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Yu the Great
- Qin Shi #3 2
夏禹之製 The style of Xia Yu (Yu the Great) 3
This Qin Shi biography attributes to Yu a qin composition called Yu's Melody,7 mentioning it in connection with the task of controlling the flood. It does not survive in any handbooks.
The other melody mentioned here, Great Xia (Da Xia8), is said to have been written in response to the flood. There is also no surviving qin melody of this title. However, the melody Yu Hui Tu Shan deals with a great meeting called by Yu after he had solved the problem of the flood.
Another surviving title connected to Yu is Melody of Xiangling (Xiangling Cao). Xiangling, which literally means "overflow the hills", was a city in Henan province. Yuefu Shiji has lyrics with this title (incomplete?).9 The melody Shenren Chang also concerns flooding, but it is connected to Emperor Yao.
One commentary in Yuefu Shiji on Xiangling Cao says an alternate title is Yu Shang Kuaiji (Yu Ascends Mount Kuaiji). However, Song dynasty melody lists include this as a separate melody, with Qin Shu putting it directly after Xiangling Cao. and Seng Juyue doing the same, additing that he did it while "looking for an old cave".10
Footnotes (Shorthand references are explained on a separate page)
Yu the Great (大禹 Da Yu)
The main ZWDCD reference is 5485.146 夏禹 Xia Yu (25449.75 禹：夏王號; 5960.795 大禹：夏禹之美稱也), meaning Yu of Xia, referring either to the Xia dynasty or the name of the region called Xia (now anachronistically sometimes considered to refer to all of China.) Anne Birrell, Chinese Mythology, discusses him extensively, translating his name as Reptilian Pawprint
|3. Images of Yu the Great (大禹、夏禹)||Da Yu: flood control|
As for the image above, 夏禹之製 The style of Xia Yu (Yu the Great), it comes from a collection called 宋人畫歷代琴式圖. Other early images of qin styles do not seem to include any examples of a Great Yu style qin.
夏朝 Xia dynasty
This "dynasty" was not mentioned in Chinese records prior to the Zhou dynasty, during which time it was identified as the dynasty the Zhou themselves had succeeded. 大禹 Yu the Great was its noble founder; 桀癸 Jie Gui was its evil last emperor. Now it is either considered mythological or said to have ruled during several centuries between about 2200 and 1600 BCE.
桀癸 Jie Gui (夏桀 Jie of Xia, 名桀 given name Gui)
15131 桀 refers to 夏桀 5845.204, which in turn refers to 金石索 Jinshi Suo a Catalog of Bronze Inscriptions (with image), not mentioning the account in Qin Shi (see Grand Scribes Records, Chapter 2, Nienhauser I/several references, but none with the two stories mentioned here). These two stories, mentioned elsewhere on this site, are both said to be relevant to Jie Gui losing the "Mandate of heaven". One (see under Wine Mad) concerns him building a lake filled with wine for which he had retaining dykes made of wine dregs; anyone who criticized him for this would be either executed or banished. The other story (see under King Zhuang of Chu) tells of him loving the se as played by (his concubine) 妹喜 Mei Xi (or Mo Xi) so much that he stopped ruling the country properly and thus was overthrown.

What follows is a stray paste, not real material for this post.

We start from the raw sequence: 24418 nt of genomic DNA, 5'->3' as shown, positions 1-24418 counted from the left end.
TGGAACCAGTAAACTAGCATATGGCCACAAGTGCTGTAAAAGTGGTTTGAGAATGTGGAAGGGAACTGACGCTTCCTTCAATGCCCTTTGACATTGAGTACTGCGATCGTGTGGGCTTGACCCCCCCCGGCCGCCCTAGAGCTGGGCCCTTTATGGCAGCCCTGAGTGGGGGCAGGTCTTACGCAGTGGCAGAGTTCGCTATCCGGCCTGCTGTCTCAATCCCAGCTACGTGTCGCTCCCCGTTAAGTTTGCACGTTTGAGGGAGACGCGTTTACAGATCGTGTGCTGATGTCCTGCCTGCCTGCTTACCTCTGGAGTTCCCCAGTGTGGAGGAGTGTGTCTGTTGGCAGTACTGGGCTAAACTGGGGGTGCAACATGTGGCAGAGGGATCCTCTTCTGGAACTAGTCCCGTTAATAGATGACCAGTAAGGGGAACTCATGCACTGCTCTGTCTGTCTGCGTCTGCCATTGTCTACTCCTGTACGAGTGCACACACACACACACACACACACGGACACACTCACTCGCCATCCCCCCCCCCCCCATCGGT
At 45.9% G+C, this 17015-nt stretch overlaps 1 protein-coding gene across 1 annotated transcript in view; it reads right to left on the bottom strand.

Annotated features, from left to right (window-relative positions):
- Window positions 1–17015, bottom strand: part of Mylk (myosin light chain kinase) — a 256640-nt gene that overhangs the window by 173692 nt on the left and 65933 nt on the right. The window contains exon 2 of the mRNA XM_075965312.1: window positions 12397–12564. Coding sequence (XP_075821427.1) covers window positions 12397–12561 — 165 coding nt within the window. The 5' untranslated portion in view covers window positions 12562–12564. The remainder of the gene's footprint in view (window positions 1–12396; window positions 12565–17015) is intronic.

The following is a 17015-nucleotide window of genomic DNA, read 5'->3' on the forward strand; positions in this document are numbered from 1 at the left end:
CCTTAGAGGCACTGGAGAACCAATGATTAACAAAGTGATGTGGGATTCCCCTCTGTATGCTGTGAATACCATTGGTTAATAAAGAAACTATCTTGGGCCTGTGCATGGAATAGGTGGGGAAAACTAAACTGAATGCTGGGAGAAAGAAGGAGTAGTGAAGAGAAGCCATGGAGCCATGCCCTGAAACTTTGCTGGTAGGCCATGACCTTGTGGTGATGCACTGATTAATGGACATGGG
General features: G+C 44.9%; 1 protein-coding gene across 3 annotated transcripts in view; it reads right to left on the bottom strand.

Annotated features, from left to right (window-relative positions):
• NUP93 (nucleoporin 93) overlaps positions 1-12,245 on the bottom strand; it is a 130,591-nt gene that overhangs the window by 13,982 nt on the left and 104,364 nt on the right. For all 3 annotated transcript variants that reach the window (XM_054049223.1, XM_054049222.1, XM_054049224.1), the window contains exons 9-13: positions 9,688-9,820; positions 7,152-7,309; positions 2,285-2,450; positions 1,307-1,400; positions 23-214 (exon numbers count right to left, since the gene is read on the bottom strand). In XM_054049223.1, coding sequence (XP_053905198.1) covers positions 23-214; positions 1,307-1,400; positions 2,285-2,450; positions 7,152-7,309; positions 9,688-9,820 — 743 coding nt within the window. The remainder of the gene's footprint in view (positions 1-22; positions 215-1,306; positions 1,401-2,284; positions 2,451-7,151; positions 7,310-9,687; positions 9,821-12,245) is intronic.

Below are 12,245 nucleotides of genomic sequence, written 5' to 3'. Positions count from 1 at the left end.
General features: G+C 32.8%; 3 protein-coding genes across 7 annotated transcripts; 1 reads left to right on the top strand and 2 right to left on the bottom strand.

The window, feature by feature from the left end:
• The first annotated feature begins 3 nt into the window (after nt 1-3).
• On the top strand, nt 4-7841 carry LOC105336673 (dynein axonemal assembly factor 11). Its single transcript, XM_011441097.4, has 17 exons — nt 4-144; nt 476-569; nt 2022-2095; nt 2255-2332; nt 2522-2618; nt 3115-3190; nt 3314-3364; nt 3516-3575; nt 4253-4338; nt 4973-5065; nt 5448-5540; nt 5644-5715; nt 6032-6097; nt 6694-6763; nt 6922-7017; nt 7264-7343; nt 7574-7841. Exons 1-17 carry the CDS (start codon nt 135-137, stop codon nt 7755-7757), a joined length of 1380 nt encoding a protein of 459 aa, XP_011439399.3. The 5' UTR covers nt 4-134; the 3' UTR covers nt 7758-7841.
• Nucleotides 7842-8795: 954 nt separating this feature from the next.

Gun 鯀 (Wiki)
It is said that, after hearing a suggestion from a celestial (see Shenren Chang), Emperor Yao appointed Gun to the task of controlling the floods. He used dykes, and at first this worked. However, eventually they failed and many died in the ensuing floods. As a result Gun committed suicide (or Shun executed him) and the task was turned over to Gun's son Yu.
1484.5 堯時治水之官窮奇也 A person who during the time of Emperor Yao was in charge of controlling the waters, also called Qiongqi ("one of the four 凶 bad people in the time of Yao"). Birrell quotes various stories, including one from 國語 Guo Yu that she summarizes as saying "his hydraulic work caused cosmic disruption and made the people miserable in their suffering".
襄陵操 Xiangling Cao;
Although Xiangling Cao is included in Song dynasty melody lists, the only surviving melody with this title is in 1525. But although its afterword quotes from Yuefu Shiji, the lyrics are not paired to any part of the melody.
YFSJ has Xiangliang Cao lyrics in Folio 57, #10 (p. 828). The entry there is as follows.
Sān guò wú mén bù rù, fūzǐ dào shuāi, jiējiē bù yù fán xià mín.
Three times they go past my gate without entering, the sage's way is diminished,
Feeling regret, they do not wish to burden the people.
(Later addition from 太平御覽 Taiping Youlan? (mostly repeats):
Jiē hū. Tiān fēi yù shù fán xià mín.
Heaven does not want repeatedly to put a heavy burden on the people.
(Tentative early try at translation.)
Emperor Yu Ascends Mount Kuaiji (禹上會稽 Yu Shang Kuaiji)
25449.xxx. No tablature survives for this melody. A comment in its entry in the melody list of 僧居月 Seng Juyue, in TKW's edition, says, 禹制，探古穴也 "By Yu; looking for the old cave." (The Shuo Fu edition has 禹制操古穴也 ?). 25449.10 禹穴 Yu Xue says it is the name of caves in two places, one of which is near Shaoxing in Kuaiji. It then quotes Shi Ji, Sima Qian's Preface, saying, 二十而遊江淮。上會稽，探禹穴。 "When I was 20 and traveling in Jiang Huai, I climbed Kuaiji and looked for Yu's cave." (See Watson, Sima Qian, the Grand Historian of China, 1958.)
The original Chinese text is as follows: